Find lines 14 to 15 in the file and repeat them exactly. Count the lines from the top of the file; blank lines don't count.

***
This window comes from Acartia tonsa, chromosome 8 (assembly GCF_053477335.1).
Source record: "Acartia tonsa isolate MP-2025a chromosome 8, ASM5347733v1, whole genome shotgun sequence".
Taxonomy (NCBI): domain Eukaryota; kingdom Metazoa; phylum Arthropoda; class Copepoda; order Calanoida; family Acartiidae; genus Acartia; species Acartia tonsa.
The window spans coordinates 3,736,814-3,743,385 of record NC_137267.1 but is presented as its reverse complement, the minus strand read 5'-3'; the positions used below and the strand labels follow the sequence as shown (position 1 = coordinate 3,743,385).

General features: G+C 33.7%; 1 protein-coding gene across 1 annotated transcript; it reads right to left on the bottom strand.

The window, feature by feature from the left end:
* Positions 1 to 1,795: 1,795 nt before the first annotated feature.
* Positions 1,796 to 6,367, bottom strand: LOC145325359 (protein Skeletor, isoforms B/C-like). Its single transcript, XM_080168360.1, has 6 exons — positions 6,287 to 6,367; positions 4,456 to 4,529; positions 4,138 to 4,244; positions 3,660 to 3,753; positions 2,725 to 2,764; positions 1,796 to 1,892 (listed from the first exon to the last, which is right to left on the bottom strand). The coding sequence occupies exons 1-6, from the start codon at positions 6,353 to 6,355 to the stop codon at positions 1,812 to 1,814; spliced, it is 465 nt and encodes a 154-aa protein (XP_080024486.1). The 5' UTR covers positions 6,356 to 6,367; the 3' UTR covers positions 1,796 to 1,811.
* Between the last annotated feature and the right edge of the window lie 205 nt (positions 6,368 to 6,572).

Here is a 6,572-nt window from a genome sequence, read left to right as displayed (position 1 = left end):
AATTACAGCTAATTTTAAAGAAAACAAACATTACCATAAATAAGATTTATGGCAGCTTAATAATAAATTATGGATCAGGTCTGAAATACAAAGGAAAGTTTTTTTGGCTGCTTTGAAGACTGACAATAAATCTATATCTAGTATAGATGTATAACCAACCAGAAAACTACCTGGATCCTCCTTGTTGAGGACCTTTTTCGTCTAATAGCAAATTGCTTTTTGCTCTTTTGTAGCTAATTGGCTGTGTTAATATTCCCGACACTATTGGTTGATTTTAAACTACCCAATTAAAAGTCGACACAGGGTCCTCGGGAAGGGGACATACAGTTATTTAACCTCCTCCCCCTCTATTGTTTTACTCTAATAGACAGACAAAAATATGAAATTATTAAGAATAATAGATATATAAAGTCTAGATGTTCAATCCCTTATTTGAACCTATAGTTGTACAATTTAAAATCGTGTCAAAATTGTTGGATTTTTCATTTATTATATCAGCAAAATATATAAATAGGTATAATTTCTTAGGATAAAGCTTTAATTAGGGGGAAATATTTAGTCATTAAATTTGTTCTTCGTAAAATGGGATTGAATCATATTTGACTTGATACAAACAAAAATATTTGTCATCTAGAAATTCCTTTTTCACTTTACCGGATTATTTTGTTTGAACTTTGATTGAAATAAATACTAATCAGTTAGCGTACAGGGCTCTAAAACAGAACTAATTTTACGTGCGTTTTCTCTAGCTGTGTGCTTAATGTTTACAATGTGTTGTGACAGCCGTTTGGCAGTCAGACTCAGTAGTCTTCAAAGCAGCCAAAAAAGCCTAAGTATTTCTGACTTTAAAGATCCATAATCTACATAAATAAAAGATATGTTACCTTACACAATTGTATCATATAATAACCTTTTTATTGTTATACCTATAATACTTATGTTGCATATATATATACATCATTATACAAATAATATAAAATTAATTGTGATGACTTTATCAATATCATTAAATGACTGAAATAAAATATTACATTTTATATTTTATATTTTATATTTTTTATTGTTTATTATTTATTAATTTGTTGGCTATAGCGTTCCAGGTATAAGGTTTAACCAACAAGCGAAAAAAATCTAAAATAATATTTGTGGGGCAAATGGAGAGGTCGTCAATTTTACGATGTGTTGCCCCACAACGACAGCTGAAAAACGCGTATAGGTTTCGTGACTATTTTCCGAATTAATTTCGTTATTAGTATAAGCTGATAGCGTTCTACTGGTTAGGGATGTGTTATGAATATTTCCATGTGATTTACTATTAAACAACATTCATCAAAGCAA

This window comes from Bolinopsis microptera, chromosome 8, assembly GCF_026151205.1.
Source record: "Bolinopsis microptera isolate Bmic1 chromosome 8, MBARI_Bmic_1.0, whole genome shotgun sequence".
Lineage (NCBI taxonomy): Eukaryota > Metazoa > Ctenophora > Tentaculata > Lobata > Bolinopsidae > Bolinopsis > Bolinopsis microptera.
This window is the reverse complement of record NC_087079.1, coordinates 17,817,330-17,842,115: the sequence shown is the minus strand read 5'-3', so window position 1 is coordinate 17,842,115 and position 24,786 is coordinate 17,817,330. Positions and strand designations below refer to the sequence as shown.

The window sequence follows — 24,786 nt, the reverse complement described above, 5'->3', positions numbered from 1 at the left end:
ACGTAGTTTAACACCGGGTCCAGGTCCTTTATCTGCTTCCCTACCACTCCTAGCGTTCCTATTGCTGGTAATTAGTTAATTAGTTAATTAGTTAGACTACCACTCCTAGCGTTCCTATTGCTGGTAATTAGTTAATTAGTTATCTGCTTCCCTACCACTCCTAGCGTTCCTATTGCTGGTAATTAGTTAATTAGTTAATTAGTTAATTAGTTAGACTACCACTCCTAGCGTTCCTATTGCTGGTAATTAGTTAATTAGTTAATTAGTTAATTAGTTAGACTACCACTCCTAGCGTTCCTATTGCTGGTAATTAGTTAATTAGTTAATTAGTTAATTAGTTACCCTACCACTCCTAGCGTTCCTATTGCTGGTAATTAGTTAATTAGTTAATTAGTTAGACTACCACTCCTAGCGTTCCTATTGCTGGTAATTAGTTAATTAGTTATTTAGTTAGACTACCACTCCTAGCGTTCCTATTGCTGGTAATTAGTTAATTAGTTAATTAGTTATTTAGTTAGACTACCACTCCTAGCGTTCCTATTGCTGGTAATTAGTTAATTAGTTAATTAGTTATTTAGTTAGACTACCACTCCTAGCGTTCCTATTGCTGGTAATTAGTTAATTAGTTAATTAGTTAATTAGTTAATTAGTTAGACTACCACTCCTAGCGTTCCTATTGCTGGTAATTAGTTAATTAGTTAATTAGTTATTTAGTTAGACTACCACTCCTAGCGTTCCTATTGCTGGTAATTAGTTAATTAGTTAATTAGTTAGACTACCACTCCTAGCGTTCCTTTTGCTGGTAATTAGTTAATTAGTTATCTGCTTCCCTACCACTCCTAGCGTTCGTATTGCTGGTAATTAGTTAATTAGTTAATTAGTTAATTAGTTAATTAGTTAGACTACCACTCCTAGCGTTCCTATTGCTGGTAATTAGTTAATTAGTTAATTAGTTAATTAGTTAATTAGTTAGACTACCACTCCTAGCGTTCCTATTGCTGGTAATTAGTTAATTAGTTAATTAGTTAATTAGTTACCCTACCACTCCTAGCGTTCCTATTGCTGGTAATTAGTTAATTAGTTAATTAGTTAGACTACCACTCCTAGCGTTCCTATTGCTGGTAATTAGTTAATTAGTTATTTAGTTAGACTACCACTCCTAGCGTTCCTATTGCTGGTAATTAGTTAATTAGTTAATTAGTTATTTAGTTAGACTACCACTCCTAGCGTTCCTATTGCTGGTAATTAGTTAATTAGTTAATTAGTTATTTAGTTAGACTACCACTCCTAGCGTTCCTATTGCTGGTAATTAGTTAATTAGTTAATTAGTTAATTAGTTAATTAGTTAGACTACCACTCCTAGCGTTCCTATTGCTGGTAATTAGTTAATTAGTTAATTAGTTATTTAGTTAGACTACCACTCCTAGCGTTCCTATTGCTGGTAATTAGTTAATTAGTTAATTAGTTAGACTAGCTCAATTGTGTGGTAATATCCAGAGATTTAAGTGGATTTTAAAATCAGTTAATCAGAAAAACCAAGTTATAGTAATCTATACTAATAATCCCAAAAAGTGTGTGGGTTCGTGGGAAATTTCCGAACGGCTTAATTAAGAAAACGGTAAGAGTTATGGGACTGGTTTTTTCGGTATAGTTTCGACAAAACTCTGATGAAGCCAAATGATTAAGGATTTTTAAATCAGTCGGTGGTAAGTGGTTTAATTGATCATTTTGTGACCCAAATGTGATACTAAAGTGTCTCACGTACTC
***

Lineage (NCBI taxonomy): Eukaryota > Metazoa > Ctenophora > Tentaculata > Lobata > Bolinopsidae > Bolinopsis > Bolinopsis microptera.
This window is the reverse complement of record NC_087079.1, coordinates 17,817,330-17,842,115: the sequence shown is the minus strand read 5'-3', so window position 1 is coordinate 17,842,115 and position 24,786 is coordinate 17,817,330. Positions and strand designations below refer to the sequence as shown.